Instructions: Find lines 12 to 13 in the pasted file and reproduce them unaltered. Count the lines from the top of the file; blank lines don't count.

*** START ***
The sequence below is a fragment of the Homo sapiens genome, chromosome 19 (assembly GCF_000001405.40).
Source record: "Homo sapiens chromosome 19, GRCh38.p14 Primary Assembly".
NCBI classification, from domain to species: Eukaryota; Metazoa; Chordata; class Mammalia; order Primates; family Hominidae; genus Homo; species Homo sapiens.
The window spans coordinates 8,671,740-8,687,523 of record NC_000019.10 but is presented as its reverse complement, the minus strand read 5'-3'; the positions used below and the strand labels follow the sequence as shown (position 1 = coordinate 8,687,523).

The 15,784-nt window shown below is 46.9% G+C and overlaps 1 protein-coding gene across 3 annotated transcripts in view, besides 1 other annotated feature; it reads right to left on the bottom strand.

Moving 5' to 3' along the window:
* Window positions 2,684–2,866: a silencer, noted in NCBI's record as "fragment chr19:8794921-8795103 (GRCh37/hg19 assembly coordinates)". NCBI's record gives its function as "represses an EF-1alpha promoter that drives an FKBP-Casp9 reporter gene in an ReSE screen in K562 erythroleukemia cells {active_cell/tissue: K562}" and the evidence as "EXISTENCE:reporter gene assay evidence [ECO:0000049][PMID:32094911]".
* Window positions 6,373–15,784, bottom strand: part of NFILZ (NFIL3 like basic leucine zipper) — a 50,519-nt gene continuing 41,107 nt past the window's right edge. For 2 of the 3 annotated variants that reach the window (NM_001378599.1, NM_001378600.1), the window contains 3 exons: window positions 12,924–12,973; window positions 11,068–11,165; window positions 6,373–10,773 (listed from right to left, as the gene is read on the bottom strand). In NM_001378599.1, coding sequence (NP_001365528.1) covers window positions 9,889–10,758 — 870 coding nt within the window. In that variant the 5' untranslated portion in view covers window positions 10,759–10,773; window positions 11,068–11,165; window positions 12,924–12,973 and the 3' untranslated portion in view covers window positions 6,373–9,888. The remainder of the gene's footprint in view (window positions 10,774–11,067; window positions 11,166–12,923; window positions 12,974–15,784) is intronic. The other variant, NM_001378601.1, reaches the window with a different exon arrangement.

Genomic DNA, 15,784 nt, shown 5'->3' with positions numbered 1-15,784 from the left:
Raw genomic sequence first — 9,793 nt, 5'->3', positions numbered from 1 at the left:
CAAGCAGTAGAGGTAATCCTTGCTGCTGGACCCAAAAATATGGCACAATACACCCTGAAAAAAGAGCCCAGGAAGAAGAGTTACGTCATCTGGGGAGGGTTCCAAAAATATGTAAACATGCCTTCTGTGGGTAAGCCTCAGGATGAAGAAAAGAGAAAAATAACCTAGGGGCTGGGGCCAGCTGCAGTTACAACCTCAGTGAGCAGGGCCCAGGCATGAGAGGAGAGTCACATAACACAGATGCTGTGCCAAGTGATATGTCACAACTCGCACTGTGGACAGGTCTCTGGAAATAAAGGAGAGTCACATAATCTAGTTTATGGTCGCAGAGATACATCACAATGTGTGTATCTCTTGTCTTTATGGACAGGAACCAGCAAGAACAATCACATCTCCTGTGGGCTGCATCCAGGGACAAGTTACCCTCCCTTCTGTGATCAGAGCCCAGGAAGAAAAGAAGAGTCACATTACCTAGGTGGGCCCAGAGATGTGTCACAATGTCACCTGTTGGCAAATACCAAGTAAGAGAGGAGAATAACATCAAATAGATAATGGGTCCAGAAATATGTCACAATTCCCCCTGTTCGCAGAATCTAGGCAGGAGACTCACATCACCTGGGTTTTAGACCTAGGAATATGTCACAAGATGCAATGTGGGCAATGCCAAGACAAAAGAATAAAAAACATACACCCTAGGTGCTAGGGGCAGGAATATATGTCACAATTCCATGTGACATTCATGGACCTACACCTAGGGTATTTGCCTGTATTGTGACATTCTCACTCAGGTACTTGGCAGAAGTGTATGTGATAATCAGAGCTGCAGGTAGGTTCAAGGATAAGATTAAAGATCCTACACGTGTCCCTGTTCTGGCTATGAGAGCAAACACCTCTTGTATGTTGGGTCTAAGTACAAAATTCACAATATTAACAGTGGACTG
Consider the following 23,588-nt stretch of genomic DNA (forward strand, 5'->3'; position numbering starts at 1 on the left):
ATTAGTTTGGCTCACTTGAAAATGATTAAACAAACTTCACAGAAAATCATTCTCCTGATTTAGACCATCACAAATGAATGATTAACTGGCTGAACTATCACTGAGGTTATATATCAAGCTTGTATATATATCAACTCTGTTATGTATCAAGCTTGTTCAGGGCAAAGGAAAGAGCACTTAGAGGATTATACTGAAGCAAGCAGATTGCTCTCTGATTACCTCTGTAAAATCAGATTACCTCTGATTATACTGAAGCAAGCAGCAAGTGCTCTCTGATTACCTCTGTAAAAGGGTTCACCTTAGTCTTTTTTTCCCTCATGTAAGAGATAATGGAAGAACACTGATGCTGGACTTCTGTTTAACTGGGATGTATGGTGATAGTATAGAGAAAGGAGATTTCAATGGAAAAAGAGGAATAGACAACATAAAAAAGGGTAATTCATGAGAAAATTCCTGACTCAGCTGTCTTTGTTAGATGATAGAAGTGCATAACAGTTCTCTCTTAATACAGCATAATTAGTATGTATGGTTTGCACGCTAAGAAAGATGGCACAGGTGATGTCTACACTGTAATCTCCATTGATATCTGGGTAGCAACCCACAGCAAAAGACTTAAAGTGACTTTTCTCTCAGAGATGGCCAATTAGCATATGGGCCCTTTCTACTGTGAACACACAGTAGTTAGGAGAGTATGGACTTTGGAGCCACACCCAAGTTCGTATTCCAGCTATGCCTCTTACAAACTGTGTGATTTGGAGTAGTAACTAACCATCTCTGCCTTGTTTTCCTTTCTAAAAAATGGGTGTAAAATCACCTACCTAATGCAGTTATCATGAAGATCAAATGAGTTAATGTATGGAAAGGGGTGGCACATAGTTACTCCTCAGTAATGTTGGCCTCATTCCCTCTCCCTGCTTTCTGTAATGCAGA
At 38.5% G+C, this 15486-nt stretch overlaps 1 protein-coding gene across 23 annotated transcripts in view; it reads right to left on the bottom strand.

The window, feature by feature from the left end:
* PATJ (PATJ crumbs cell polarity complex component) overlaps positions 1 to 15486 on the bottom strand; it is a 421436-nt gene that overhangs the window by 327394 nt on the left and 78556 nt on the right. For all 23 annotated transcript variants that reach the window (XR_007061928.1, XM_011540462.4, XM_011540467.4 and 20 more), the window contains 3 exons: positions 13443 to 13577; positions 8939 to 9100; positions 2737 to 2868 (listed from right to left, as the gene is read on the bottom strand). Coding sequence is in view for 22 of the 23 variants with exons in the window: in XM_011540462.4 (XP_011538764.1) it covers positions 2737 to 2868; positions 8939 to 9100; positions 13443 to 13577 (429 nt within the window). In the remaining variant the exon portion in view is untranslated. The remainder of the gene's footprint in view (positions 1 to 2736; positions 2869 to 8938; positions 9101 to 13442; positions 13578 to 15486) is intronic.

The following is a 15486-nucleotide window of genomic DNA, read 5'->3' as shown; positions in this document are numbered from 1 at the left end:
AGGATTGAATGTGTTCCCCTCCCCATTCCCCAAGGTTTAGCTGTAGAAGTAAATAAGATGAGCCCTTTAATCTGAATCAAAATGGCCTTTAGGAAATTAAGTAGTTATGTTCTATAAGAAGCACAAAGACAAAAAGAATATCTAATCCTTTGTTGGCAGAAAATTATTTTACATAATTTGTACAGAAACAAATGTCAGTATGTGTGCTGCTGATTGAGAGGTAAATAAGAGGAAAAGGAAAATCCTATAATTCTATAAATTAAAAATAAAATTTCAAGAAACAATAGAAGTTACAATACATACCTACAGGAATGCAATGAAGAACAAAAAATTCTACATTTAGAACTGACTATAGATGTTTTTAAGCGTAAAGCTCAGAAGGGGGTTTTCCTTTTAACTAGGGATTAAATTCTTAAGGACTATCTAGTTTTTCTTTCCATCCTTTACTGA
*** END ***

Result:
Consider the following 23,588-nt stretch of genomic DNA (forward strand, 5'->3'; position numbering starts at 1 on the left):
ATTAGTTTGGCTCACTTGAAAATGATTAAACAAACTTCACAGAAAATCATTCTCCTGATTTAGACCATCACAAATGAATGATTAACTGGCTGAACTATCACTGAGGTTATATATCAAGCTTGTATATATATCAACTCTGTTATGTATCAAGCTTGTTCAGGGCAAAGGAAAGAGCACTTAGAGGATTATACTGAAGCAAGCAGATTGCTCTCTGATTACCTCTGTAAAATCAGATTACCTCTGATTATACTGAAGCAAGCAGCAAGTGCTCTCTGATTACCTCTGTAAAAGGGTTCACCTTAGTCTTTTTTTCCCTCATGTAAGAGATAATGGAAGAACACTGATGCTGGACTTCTGTTTAACTGGGATGTATGGTGATAGTATAGAGAAAGGAGATTTCAATGGAAAAAGAGGAATAGACAACATAAAAAAGGGTAATTCATGAGAAAATTCCTGACTCAGCTGTCTTTGTTAGATGATAGAAGTGCATAACAGTTCTCTCTTAATACAGCATAATTAGTATGTATGGTTTGCACGCTAAGAAAGATGGCACAGGTGATGTCTACACTGTAATCTCCATTGATATCTGGGTAGCAACCCACAGCAAAAGACTTAAAGTGACTTTTCTCTCAGAGATGGCCAATTAGCATATGGGCCCTTTCTACTGTGAACACACAGTAGTTAGGAGAGTATGGACTTTGGAGCCACACCCAAGTTCGTATTCCAGCTATGCCTCTTACAAACTGTGTGATTTGGAGTAGTAACTAACCATCTCTGCCTTGTTTTCCTTTCTAAAAAATGGGTGTAAAATCACCTACCTAATGCAGTTATCATGAAGATCAAATGAGTTAATGTATGGAAAGGGGTGGCACATAGTTACTCCTCAGTAATGTTGGCCTCATTCCCTCTCCCTGCTTTCTGTAATGCAGA